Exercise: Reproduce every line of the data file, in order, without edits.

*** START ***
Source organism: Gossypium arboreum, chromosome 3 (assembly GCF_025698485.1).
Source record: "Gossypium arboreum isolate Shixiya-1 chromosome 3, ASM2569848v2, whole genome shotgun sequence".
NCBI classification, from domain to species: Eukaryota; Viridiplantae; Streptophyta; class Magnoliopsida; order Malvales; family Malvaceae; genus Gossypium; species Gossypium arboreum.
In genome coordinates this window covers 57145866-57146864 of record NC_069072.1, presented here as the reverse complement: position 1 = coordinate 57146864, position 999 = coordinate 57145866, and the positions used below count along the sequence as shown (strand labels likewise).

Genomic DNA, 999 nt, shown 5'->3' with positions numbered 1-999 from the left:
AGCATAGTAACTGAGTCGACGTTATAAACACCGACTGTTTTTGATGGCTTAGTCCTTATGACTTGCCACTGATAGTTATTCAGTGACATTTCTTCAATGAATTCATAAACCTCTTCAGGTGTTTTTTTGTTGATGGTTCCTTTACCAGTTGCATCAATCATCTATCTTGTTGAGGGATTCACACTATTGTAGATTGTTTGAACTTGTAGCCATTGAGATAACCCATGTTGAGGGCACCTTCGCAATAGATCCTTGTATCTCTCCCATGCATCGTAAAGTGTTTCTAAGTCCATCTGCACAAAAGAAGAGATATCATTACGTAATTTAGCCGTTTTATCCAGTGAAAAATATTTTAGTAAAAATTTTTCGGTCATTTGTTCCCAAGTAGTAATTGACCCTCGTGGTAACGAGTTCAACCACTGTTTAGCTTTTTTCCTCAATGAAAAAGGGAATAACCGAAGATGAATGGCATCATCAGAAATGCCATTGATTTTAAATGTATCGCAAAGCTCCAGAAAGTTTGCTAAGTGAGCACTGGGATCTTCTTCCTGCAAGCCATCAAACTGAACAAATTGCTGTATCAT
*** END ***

Source organism: Gossypium arboreum, chromosome 3 (assembly GCF_025698485.1).
Source record: "Gossypium arboreum isolate Shixiya-1 chromosome 3, ASM2569848v2, whole genome shotgun sequence".
NCBI classification, from domain to species: Eukaryota; Viridiplantae; Streptophyta; class Magnoliopsida; order Malvales; family Malvaceae; genus Gossypium; species Gossypium arboreum.
In genome coordinates this window covers 57145866-57146864 of record NC_069072.1, presented here as the reverse complement: position 1 = coordinate 57146864, position 999 = coordinate 57145866, and the positions used below count along the sequence as shown (strand labels likewise).

Genomic DNA, 999 nt, shown 5'->3' with positions numbered 1-999 from the left:
AGCATAGTAACTGAGTCGACGTTATAAACACCGACTGTTTTTGATGGCTTAGTCCTTATGACTTGCCACTGATAGTTATTCAGTGACATTTCTTCAATGAATTCATAAACCTCTTCAGGTGTTTTTTTGTTGATGGTTCCTTTACCAGTTGCATCAATCATCTATCTTGTTGAGGGATTCACACTATTGTAGATTGTTTGAACTTGTAGCCATTGAGATAACCCATGTTGAGGGCACCTTCGCAATAGATCCTTGTATCTCTCCCATGCATCGTAAAGTGTTTCTAAGTCCATCTGCACAAAAGAAGAGATATCATTACGTAATTTAGCCGTTTTATCCAGTGAAAAATATTTTAGTAAAAATTTTTCGGTCATTTGTTCCCAAGTAGTAATTGACCCTCGTGGTAACGAGTTCAACCACTGTTTAGCTTTTTTCCTCAATGAAAAAGGGAATAACCGAAGATGAATGGCATCATCAGAAATGCCATTGATTTTAAATGTATCGCAAAGCTCCAGAAAGTTTGCTAAGTGAGCACTGGGATCTTCTTCCTGCAAGCCATCAAACTGAACAAATTGCTGTATCAT